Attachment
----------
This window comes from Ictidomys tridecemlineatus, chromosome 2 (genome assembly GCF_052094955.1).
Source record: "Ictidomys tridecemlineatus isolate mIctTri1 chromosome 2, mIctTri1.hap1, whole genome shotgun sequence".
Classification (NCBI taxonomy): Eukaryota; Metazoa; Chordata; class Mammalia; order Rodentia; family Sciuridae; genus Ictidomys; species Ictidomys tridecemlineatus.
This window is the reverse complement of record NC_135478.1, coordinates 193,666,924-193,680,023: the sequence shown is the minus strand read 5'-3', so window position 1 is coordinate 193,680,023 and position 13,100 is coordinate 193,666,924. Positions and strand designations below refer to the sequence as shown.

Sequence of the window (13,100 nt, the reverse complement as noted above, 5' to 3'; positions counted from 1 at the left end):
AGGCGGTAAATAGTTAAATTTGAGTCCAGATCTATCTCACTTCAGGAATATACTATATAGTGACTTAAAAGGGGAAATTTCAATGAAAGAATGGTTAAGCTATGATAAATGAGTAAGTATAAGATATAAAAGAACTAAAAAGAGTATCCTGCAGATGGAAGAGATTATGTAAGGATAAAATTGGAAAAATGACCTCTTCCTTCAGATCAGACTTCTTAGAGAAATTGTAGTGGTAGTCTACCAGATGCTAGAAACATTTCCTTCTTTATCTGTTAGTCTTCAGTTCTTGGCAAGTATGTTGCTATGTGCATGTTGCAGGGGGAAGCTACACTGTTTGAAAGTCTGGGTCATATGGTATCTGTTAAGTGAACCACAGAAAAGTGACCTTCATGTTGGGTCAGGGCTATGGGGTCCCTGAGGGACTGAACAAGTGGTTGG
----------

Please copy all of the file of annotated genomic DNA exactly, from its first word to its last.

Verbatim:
This window comes from Ictidomys tridecemlineatus, chromosome 2 (genome assembly GCF_052094955.1).
Source record: "Ictidomys tridecemlineatus isolate mIctTri1 chromosome 2, mIctTri1.hap1, whole genome shotgun sequence".
Classification (NCBI taxonomy): Eukaryota; Metazoa; Chordata; class Mammalia; order Rodentia; family Sciuridae; genus Ictidomys; species Ictidomys tridecemlineatus.
This window is the reverse complement of record NC_135478.1, coordinates 193,666,924-193,680,023: the sequence shown is the minus strand read 5'-3', so window position 1 is coordinate 193,680,023 and position 13,100 is coordinate 193,666,924. Positions and strand designations below refer to the sequence as shown.

Sequence of the window (13,100 nt, the reverse complement as noted above, 5' to 3'; positions counted from 1 at the left end):
AGGCGGTAAATAGTTAAATTTGAGTCCAGATCTATCTCACTTCAGGAATATACTATATAGTGACTTAAAAGGGGAAATTTCAATGAAAGAATGGTTAAGCTATGATAAATGAGTAAGTATAAGATATAAAAGAACTAAAAAGAGTATCCTGCAGATGGAAGAGATTATGTAAGGATAAAATTGGAAAAATGACCTCTTCCTTCAGATCAGACTTCTTAGAGAAATTGTAGTGGTAGTCTACCAGATGCTAGAAACATTTCCTTCTTTATCTGTTAGTCTTCAGTTCTTGGCAAGTATGTTGCTATGTGCATGTTGCAGGGGGAAGCTACACTGTTTGAAAGTCTGGGTCATATGGTATCTGTTAAGTGAACCACAGAAAAGTGACCTTCATGTTGGGTCAGGGCTATGGGGTCCCTGAGGGACTGAACAAGTGGTTGG